TEHRAN, Iran Iran's state TV dismissed the Oscar-winning film "Argo" on Monday as an "advertisement for the CIA" and some Iranians called the award a political statement by America for its unflattering portrayal of the aftermath of the 1979 Islamic Revolution.
And while "Argo" has not appeared in any Iranian cinema, there has been no shortage of buzz from those who saw the movie through bootleg DVD networks.
The discussions over "Argo" in Iran have often pried open a generational divide: Iranians who took part in the 1979 Islamic Revolution picking apart the portrayals of Tehran during the time, and Iranians too young to recall the events getting a different view of the upheavals.
"I want to know what the other side is saying," said Shieda, a 21-year-old University of Tehran student, who gave only her first name to avoid possible backlash for speaking with foreign media.
Tehran City Council member Masoomeh Ebtekar, who was one of the students who occupied the U.S. Embassy and acted as the Iranian students' spokeswoman, says the film exaggerates the violence among crowds that stormed the compound in November 1979.
Fifty-two Americans were held hostage for 444 days, but a handful of embassy staffers were sheltered by the Canadian ambassador. Their escape, using a fake movie as a cover story, is recounted in "Argo."
Ebtekbar insists the hostage-takers were mostly students, but other accounts suggest militants and members of the Revolutionary Guard were closely involved in the crisis.
Actor-director Ben Affleck "goes and shows scenes of a very violent and very angry mob throughout the film," Ebtekbar said. "It is never mentioned that these are a group of students."
The semiofficial Mehr news agency called the Oscar "politically motivated" because first lady Michelle Obama, from the White House, joined Jack Nicholson via video link in Los Angeles to help present the best picture prize.
Iran's state TV called the movie "an advertisement for the CIA."
Iran's culture minister, Mohammad Hosseini, said Hollywood has "distorted history" as part of what Iranian officials call a "soft war" of cultural influence in Iran.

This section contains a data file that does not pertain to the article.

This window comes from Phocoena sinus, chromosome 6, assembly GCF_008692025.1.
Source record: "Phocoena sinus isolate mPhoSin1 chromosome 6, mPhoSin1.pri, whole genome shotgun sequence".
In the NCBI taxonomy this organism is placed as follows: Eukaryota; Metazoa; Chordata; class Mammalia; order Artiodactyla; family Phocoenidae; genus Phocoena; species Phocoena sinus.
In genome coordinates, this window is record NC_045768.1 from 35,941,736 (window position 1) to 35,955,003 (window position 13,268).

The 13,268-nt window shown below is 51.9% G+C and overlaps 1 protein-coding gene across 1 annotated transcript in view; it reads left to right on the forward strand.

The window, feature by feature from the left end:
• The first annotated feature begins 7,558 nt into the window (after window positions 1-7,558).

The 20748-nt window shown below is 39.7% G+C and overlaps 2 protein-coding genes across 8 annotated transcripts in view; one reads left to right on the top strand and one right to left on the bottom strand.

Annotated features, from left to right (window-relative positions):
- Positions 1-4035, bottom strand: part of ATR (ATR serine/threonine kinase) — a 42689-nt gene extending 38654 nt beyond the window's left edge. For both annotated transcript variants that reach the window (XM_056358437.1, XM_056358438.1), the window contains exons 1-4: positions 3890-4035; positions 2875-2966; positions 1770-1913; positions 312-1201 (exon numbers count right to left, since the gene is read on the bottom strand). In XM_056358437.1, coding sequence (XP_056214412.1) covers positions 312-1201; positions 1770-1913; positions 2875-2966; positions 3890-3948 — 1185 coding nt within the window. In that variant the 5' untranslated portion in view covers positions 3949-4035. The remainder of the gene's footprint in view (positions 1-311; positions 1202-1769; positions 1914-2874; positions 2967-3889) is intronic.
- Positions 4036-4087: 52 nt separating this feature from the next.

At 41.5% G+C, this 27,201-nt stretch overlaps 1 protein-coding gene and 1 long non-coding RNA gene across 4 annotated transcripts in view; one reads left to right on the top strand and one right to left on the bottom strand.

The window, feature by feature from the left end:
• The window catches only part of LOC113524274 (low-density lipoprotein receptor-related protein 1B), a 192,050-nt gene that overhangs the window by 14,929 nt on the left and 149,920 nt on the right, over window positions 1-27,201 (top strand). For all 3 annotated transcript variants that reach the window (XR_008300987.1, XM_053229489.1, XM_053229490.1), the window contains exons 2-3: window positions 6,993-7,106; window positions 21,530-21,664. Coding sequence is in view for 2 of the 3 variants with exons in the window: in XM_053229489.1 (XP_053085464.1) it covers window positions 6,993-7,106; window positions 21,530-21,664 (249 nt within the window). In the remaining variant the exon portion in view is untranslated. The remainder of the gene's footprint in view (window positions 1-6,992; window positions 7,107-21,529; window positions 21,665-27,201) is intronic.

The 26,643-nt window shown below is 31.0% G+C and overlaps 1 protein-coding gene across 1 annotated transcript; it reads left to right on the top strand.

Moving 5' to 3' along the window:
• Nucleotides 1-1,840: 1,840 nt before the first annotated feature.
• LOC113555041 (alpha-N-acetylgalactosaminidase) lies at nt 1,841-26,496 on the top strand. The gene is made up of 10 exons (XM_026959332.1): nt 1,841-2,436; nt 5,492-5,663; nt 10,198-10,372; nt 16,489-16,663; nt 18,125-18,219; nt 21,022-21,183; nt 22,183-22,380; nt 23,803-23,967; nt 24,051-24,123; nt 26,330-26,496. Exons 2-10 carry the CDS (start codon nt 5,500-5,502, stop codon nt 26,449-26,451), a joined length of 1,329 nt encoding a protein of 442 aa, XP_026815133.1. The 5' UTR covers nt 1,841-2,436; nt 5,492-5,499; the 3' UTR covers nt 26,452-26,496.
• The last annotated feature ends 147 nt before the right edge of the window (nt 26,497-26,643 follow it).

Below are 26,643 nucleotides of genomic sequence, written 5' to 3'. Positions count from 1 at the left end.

But retired teacher Reza Abbasi, who saw the Revolution first-hand, said, "I know Hollywood usually changes reality to make it attractive for movie lovers, but more or less it was close to the realities then."
Others say "Argo" also shows the need for Iranian filmmakers to deal more with issues from the Revolution.
The moderate Hamshahri newspaper said the movie "targeted the culture and civilization of Iran," but is worthwhile for Iranians to see a different perspective of the events that led to the collapse of relations between the U.S. and Iran.
"Iranian audiences are seeing a new version of the events for the first time," said a commentary in the newspaper. "This has been a weak point for our TV and cinema industry, which has not produced anything about the (US Embassy storming) after more than three decades."
In downtown Tehran, bootleg DVDs of "Argo" sell for about 30,000 rials, or less than $1.
Iran's state-run film industry boycotted this year's Oscars in the wake of a U.S.-made Internet video clip that denigrated the Prophet Muhammad and set off protests across the Muslim world.
In February 2012, Iranian director Asghar Farhadi won the 2012 Oscar for best foreign film for "A Separation" -- the first such prize for Iran. A month earlier, Iranian authorities ordered the closure of the House of Cinema, an independent film group that had operated for 20 years and counted Iran's top filmmakers, including Farhadi, among its members.
"In my opinion, it's a nice movie from technical aspects and it was on the scale of Hollywood movies, but I don't think it was worth a nomination for Oscar and other awards," said Mohammad Amin Sharifi, a movie fan in Tehran.